Even in preschools we watch children go up to a calendar and correctly point to the day of the week. “Today is Monday,” Francesca announces to her classmates. Could she also tell us if Monday comes before or after Tuesday? Paradoxically, the answer is “yes.” Tuesday comes before the following Monday as time moves to the future but it comes after the previous Monday if you refer to the previous week. And thus represents the complexity of cyclic time.
To deal with cyclic time the child needs to add the idea of direction of time, whether you are looking forward or looking backward. There is also the confusion of using the same word for both the future and the past season. And there is just the basic intuition that time moves only forward, like when you are running or walking from here to there … it takes “time.” None of these complexities are involved when a child is asked, “When does it snow?” They just remember the word “winter” goes with the word “snow.” The difficulty comes when children want to make a comparison or a calculation. “Do we have many more weeks left before Spring comes?” A season is longer than one week, but shorter than a year. A season could be close to ending or just beginning. And what could “same time next year” possibly mean to a young child? “Same” and “next” refer to opposite types of relations.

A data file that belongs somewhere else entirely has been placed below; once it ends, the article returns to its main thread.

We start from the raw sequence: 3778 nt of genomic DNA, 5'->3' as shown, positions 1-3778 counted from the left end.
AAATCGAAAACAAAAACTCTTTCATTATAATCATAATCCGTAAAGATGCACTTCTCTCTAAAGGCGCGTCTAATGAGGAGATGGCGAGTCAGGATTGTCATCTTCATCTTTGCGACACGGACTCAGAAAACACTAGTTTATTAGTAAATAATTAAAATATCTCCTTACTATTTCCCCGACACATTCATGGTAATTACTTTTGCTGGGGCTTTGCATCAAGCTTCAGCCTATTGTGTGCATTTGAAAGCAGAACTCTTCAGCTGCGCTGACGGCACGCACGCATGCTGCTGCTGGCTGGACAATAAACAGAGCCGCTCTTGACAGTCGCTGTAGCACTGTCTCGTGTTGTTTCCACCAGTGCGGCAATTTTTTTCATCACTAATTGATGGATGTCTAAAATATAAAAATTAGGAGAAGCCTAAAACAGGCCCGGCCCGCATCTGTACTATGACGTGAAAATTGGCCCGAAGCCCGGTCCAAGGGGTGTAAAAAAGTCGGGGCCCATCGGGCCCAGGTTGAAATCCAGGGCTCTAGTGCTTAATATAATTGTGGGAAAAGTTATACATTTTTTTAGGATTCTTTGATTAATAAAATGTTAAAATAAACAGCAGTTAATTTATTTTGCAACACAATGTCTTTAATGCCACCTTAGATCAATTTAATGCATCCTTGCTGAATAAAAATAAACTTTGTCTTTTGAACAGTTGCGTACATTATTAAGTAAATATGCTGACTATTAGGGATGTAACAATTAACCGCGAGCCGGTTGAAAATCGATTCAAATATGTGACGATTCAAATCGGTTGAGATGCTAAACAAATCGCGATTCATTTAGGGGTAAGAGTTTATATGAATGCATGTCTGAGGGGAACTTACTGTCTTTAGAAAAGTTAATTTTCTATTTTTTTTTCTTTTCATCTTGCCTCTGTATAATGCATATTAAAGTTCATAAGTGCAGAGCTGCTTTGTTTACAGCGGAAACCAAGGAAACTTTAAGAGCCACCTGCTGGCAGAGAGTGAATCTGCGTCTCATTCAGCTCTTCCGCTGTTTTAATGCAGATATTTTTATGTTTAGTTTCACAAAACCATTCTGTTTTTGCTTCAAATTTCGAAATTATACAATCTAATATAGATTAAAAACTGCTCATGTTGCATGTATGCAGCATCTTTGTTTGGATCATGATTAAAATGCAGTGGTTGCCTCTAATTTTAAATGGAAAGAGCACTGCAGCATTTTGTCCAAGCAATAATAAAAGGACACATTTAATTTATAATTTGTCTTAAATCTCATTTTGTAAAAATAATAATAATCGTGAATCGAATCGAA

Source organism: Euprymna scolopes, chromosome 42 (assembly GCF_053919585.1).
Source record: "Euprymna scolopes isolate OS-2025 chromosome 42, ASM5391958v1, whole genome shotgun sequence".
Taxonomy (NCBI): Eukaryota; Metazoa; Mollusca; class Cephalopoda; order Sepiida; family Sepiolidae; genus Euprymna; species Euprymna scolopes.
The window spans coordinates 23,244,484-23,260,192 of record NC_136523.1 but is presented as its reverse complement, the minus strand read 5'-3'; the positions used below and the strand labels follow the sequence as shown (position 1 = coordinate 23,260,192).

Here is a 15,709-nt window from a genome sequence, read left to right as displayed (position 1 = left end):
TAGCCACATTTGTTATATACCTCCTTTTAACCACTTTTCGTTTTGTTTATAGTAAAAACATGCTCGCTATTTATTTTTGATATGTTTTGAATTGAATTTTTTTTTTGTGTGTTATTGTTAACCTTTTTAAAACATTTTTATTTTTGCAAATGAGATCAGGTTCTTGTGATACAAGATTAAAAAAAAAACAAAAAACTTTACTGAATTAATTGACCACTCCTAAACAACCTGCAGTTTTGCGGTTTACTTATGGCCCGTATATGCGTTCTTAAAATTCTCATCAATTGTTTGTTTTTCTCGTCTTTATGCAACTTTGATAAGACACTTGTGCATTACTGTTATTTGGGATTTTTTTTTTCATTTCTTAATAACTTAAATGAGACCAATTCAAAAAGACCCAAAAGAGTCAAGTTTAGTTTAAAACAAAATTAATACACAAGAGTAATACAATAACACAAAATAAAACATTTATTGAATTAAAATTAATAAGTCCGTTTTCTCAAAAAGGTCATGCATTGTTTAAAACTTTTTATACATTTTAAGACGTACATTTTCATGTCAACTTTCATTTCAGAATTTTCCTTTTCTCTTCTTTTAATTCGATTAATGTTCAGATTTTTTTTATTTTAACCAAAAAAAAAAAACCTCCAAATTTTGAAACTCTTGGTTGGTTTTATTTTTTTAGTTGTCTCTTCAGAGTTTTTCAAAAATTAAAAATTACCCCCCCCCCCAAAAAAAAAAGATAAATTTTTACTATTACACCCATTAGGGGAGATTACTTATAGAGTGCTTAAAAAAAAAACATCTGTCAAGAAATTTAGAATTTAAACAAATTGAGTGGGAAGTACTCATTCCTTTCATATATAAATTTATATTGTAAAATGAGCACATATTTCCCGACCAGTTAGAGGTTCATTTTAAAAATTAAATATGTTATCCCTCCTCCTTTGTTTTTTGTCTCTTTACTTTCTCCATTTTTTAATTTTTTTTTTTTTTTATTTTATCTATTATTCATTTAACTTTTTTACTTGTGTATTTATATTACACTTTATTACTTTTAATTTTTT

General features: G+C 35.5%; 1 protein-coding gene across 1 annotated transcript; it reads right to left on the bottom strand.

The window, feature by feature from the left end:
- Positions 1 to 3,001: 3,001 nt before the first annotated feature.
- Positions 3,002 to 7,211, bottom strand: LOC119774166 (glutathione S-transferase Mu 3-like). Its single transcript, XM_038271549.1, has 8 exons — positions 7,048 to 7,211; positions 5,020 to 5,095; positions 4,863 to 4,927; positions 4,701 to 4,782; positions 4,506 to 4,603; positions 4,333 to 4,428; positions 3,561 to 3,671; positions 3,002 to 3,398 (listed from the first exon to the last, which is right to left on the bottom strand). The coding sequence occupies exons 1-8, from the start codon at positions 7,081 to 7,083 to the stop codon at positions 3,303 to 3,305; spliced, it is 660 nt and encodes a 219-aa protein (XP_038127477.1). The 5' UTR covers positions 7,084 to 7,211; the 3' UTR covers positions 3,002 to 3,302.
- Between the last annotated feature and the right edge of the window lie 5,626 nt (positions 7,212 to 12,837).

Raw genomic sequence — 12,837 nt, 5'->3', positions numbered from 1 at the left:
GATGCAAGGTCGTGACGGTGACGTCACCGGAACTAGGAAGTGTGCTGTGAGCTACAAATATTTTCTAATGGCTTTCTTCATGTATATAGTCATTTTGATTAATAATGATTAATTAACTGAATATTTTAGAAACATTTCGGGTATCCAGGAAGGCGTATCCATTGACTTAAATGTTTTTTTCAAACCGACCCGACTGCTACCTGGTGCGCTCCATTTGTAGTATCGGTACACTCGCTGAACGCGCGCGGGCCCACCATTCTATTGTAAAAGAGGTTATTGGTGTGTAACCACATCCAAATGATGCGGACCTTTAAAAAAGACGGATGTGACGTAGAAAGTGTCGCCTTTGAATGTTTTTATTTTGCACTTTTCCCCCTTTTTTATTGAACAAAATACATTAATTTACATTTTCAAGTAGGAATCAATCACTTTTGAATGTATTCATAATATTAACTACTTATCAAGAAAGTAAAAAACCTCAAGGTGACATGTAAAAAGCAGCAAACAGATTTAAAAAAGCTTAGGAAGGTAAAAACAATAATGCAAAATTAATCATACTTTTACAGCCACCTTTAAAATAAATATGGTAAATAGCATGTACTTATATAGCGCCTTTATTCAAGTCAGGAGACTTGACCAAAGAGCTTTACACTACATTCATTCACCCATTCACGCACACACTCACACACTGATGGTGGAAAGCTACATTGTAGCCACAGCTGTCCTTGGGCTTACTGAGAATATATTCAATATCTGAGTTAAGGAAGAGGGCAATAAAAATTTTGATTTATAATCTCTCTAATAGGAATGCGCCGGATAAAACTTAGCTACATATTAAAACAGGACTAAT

We may enjoy talking with children about fall, winter, summer and spring, and asking them what season it is currently, but we also should find reasons to talk about last winter and next winter. This understanding of recurrence takes a bit more thinking. And we could use circular graphics as we talk about the seasons instead of a linear graphic such as a calendar. Don’t get discouraged if your child or student does not understand. It takes time to understand time.
Friedman, W.J. The Development of Children’s Understanding of Cyclic Aspects of Time. Child Development, 1977, 48, 1593 – 1599.
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